Funny (and enjoyable) though their level of obsession is, not least the seriousness with which aficionados frame the argument, there’s something desperately depressing about watching a man wearing a “he farted” t-shirt try to participate in a serious critique of an iconic movie. Occasionally, when someone makes a Freudian hand gesture, which speaks to you more directly than their argument, as in the case of the fan who contended that “the movie grabs us and shakes the innards” while inadvertently making a masturbatory flicking motion with his hand, there’s guilty laughter but also the notion that Phillipe’s camera has inadvertently captured an all pervading truth.
An unintended consequence of Lucas’ success was the substitution of movies made for an Adult audience for infantile fare aimed at young and adolescent thrill seekers; such films having dominated the box office ever since. Lucas, along with movie brat confederate Steven Spielberg, invented the summer event movie, and subsequently an entire generation of American filmmakers have had their creative mindset dial permanently set to ‘trying to replicate the sensation of watching those early money-spinners’. Hollywood is frozen in a ’70’s teen bubble, like a Nagasaki watch face following the atomic bomb. The history of mainstream American filmmaking over the last thirty years is a group of Lucas acolytes becoming filmmakers and attempting to replicate his serendipitous success, with less wit and less training in the story telling values of ’40’s cinema which served the brats so well.
Just as thirtysomethings growing up in Britain today are sometimes known as Thatcher’s Children, Lucas’ children (and their children) fill up multiplexes and have changed the face of film culture. Phillipe’s film reflects this, recording fan after fan telling us how Lucas stoked their imagination while surrounding themselves with merchandise and looking lachrymose as they recall how the new films failed to meet the expectation that they’d be identikit versions of the old. That’s the most extraordinary thing about The People Vs George Lucas – this horrible idea that the Modesto Merchandiser did a generation’s imagining for them and left these kids with a mortgage sized bill for services rendered.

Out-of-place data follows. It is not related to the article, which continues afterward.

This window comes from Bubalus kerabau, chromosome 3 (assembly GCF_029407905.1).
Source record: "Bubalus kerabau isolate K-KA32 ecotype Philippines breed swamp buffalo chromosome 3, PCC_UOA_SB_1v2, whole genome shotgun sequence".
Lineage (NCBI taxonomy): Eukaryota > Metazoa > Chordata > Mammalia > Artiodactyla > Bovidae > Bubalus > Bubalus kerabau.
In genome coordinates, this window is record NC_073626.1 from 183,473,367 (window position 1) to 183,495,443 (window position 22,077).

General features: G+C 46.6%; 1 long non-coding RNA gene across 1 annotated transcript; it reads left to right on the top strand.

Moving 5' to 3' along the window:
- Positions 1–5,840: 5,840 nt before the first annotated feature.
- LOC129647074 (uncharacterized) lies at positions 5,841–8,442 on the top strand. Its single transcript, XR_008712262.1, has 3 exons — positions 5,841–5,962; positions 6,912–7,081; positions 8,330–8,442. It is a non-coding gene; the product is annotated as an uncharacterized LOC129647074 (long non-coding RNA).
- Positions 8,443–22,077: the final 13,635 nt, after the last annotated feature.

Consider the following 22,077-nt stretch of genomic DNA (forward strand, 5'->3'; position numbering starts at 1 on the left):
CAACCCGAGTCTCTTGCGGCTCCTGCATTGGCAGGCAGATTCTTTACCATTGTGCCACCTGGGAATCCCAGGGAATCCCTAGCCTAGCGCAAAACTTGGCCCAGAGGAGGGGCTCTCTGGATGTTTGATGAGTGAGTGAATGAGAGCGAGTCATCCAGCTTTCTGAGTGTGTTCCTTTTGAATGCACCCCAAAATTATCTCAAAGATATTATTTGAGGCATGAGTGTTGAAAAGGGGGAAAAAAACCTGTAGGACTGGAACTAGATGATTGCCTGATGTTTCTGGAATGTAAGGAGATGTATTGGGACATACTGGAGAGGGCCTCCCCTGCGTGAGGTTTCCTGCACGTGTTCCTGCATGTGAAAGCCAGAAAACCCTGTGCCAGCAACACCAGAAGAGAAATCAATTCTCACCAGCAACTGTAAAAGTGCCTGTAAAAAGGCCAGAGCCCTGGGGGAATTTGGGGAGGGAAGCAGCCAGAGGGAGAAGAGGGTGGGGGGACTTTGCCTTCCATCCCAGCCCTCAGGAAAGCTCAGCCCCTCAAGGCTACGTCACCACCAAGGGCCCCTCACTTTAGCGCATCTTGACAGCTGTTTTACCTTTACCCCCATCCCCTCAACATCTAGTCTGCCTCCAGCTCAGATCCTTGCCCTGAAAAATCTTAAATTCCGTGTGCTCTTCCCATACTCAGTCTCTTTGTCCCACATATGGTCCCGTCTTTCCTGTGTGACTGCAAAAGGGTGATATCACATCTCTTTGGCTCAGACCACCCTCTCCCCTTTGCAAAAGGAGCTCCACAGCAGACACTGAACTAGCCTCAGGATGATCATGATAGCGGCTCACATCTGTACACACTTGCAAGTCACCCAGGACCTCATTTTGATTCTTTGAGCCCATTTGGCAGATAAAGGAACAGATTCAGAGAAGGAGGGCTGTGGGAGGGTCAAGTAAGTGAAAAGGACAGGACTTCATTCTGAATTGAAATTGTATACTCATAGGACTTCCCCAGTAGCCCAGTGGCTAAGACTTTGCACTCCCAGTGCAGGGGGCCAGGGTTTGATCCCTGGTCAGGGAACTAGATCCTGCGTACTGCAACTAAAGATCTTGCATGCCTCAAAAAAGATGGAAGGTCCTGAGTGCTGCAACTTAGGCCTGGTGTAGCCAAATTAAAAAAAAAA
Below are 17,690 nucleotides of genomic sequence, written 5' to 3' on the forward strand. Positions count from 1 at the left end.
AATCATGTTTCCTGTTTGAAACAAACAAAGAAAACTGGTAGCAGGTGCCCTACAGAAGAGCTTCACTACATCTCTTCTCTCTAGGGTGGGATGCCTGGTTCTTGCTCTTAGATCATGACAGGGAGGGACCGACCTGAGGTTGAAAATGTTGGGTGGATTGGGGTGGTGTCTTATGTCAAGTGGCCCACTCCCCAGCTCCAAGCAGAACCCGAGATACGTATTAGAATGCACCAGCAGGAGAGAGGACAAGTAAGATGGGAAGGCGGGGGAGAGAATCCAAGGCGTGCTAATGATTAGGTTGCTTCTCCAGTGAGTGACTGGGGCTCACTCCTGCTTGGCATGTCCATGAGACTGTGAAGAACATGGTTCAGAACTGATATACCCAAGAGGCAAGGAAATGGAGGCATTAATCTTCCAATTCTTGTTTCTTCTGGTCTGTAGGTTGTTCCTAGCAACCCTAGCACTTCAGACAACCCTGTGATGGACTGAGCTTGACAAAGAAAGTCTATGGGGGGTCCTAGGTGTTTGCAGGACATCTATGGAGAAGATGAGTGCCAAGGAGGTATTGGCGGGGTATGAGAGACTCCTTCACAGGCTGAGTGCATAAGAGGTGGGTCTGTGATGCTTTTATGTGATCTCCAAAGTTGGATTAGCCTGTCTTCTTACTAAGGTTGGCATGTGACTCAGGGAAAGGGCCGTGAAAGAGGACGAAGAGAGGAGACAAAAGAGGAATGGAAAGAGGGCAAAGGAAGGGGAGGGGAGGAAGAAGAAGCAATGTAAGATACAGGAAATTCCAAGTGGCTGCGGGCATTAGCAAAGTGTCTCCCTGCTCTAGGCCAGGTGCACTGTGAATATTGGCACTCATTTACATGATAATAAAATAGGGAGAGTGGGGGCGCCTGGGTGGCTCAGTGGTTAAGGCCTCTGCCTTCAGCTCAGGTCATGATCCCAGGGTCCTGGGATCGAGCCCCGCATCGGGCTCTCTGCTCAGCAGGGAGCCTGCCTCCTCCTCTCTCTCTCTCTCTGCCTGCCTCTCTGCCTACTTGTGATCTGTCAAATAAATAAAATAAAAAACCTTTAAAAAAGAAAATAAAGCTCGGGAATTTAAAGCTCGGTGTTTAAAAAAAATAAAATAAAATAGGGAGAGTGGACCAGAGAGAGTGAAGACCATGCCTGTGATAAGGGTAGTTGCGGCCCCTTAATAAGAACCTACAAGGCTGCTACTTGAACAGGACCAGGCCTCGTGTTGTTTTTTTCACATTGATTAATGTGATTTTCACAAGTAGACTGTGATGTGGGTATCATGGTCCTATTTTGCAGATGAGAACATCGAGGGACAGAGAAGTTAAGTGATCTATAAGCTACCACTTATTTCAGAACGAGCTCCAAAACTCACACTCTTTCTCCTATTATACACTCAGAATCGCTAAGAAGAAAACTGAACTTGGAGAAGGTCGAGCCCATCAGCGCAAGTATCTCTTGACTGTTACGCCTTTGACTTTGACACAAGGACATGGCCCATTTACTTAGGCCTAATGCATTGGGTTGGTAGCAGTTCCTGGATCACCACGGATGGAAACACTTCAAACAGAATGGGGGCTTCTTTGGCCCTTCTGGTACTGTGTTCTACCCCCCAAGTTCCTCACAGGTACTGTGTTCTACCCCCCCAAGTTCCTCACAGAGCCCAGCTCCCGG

It’s hard to pin down where Phillipe’s sympathies lie. The first sections of the movie paints Lucas as, in turn, a hypocrite following his campaign to prevent classic black and white movies being colourised, arrogant, a sell out to his dream of a independent filmmaking utopia and contemptuous toward a fanbase that audaciously claimed ownership of his work for decades, before he had the good sense of remind them who was boss (and fuck them if they don’t like it). On the other hand, the final section wants to forgive the Holy Father – and with the reliability of abused children, there’s the suggestion the fans themselves may be to blame. After all, they put the pressure on Lucas to make the new films, failing to account for his inability to deliver a golden calf. Lucas, it’s suggested, is a victim of his own success; trapped by a legacy. In popular culture, only The Beatles reforming in the ’80s to produce a new album would have come close to the expectation that saw The Phantom Menace indelibly etched into the annals of film history for all the wrong reasons.
The People… poses interesting questions about the nature of fandom, who ultimate “owns” popular art and the prerequisites for successful filmmaking. Independence is the dream of every filmmaker but Lucas’ fate reminds us that film, almost exclusively amongst the arts, is a medium where unchecked individualism can be reductive. Necessary economies, collaboration, clarity of purpose, happy accidents – this you feel, are what make good movies cook nicely, along with healthy spectatorship, naturally. In film as in life, to love is divine but you mustn’t ever lose your sense of perspective…or your merchandise rights.